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Aging Well

Seniors Have Roomies, Too

By Judy Santamaria, MSPH

Most of us know that loneliness isn’t good for us — but as we age, many of us find our circle of friends and family diminishing in size for various reasons. Sometimes consciously, sometimes not, loneliness can creep in, and begin to affect our spirits in a less-than-healthy way. Recently, I’ve been hearing about some really interesting ways seniors are stacking the deck in their own favor to combat loneliness associated with aging, and I wanted to share a few of them with you here.

First, think about this: Brain studies prove that the more social we are, the longer we live–and the better quality of life we enjoy. In one study, researchers at Harvard Medical School followed nearly 45,000 people who had heart disease or were at high risk of developing it. The four-year study found that those who lived alone were more likely to die from heart attack, stroke or other heart-related problems than those who lived with others.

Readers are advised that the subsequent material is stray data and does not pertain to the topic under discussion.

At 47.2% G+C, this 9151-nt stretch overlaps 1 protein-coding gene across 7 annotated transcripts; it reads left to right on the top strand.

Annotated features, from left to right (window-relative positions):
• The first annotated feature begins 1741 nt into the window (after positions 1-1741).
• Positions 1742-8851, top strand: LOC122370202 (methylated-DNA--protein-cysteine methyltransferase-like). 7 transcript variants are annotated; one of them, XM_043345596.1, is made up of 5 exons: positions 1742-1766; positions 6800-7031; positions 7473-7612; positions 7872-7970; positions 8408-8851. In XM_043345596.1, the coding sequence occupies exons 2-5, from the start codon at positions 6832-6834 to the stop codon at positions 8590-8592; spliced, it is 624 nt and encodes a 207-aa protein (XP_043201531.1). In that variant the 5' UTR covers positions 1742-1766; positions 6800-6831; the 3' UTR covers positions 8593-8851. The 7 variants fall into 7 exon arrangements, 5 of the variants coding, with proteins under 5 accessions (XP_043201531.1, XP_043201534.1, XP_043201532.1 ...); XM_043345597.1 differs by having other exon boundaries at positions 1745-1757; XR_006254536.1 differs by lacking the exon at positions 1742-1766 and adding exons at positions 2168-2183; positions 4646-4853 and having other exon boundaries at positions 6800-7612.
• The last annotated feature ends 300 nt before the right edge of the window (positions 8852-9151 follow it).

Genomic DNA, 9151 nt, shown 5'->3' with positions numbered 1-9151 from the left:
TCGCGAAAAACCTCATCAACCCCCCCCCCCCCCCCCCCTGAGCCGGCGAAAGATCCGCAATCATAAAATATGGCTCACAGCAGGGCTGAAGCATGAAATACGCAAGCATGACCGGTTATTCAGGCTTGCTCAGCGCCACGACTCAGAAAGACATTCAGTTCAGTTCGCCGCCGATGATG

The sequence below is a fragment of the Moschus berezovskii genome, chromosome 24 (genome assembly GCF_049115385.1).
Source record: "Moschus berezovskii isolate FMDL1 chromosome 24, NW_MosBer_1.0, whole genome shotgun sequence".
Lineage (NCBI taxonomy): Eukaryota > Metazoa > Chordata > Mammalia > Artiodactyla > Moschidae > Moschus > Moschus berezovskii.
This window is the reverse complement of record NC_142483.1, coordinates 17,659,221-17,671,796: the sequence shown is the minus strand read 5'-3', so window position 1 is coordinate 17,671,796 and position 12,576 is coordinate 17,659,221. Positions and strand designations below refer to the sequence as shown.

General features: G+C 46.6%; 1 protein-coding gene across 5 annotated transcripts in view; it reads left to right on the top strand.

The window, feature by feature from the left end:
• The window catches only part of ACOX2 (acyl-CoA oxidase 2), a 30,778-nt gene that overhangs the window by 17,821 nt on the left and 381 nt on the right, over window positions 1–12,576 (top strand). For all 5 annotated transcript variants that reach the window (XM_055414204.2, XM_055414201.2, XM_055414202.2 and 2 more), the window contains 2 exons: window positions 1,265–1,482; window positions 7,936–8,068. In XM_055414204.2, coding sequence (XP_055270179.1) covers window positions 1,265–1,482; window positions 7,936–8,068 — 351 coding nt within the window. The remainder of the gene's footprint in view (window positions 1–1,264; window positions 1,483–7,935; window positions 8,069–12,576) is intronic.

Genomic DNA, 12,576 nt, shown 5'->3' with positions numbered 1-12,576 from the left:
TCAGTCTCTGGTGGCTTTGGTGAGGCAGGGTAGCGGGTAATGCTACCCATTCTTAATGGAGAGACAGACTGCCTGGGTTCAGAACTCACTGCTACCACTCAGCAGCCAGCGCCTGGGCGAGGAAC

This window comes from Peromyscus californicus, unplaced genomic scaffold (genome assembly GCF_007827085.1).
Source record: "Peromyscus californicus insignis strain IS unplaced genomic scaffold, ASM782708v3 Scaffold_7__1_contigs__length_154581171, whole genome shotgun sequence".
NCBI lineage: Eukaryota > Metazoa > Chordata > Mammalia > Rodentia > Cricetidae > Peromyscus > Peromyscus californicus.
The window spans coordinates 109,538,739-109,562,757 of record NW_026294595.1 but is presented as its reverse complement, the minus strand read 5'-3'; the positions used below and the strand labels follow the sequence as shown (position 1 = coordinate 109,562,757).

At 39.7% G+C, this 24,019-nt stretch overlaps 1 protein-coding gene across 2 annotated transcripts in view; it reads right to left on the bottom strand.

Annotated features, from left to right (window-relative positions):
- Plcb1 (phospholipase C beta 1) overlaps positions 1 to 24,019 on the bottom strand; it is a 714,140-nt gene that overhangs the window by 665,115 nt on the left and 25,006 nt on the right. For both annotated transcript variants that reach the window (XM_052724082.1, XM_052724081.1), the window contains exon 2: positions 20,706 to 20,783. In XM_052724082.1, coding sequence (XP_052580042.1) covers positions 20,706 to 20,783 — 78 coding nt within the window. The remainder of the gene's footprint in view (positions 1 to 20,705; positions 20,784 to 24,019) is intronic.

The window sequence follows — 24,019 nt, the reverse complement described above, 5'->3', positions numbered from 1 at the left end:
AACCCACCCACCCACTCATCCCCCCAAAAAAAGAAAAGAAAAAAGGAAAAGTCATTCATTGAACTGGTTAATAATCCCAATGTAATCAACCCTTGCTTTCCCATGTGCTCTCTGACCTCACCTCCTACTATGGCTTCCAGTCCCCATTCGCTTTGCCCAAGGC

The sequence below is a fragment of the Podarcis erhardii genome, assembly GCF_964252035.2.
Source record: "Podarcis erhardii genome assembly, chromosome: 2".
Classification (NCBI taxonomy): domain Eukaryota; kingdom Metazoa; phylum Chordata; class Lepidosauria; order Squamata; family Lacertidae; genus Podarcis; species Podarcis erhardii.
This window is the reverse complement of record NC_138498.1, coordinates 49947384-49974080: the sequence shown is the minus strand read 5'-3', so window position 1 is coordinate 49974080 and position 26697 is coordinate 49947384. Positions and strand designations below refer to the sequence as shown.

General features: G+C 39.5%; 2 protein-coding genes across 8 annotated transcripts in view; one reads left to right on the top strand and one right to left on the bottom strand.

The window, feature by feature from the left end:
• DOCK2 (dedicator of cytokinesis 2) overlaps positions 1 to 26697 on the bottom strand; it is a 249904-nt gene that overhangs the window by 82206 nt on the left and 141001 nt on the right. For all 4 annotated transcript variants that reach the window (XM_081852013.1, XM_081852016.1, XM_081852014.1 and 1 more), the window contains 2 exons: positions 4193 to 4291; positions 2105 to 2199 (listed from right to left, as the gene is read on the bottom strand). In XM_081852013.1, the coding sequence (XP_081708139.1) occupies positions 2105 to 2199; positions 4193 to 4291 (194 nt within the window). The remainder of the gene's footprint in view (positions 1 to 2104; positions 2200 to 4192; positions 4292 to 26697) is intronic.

Many seniors live alone after divorce or the passing of a spouse — as if they take for granted that it’s their lot in life — but it doesn’t have to be that way. Instead, these transitions can become very creative — and even fun new chapters in our lives.

Sharing space can save money as well as provide us someone to talk to and rely on, to share meals and conversations with — and, of course, it guarantees that someone will be there if we need help as we get older. When shared housing works out, it can keep seniors at home longer than they would otherwise be able to remain alone. It can also be a boon for family caregivers, who worry about senior loved ones living on their own.

Gloria B. had lived alone for six years after her husband died. She struggled with rheumatoid arthritis but was managing “well enough.” Her main worry was how to keep up the house now that much of her strength was gone, and she had nagging fears that she soon wouldn’t be able to afford all the expenses. Gloria’s daughter Jane lived 90 minutes away and tried to visit often, but with a job and kids of her own, she found it difficult to help her mom as much as she wanted to. And she worried about her all the time.

The idea of getting a roommate for mom first came to Jane when talking with a friend in Illinois whose father had taken in a boarder to help with expenses and was very happy with the arrangement. Jane started thinking this might work for her mother. After all, Gloria had a three-bedroom house, and her home was conveniently located near public transportation. She started asking around when she brought her mom to church and to doctor appointments.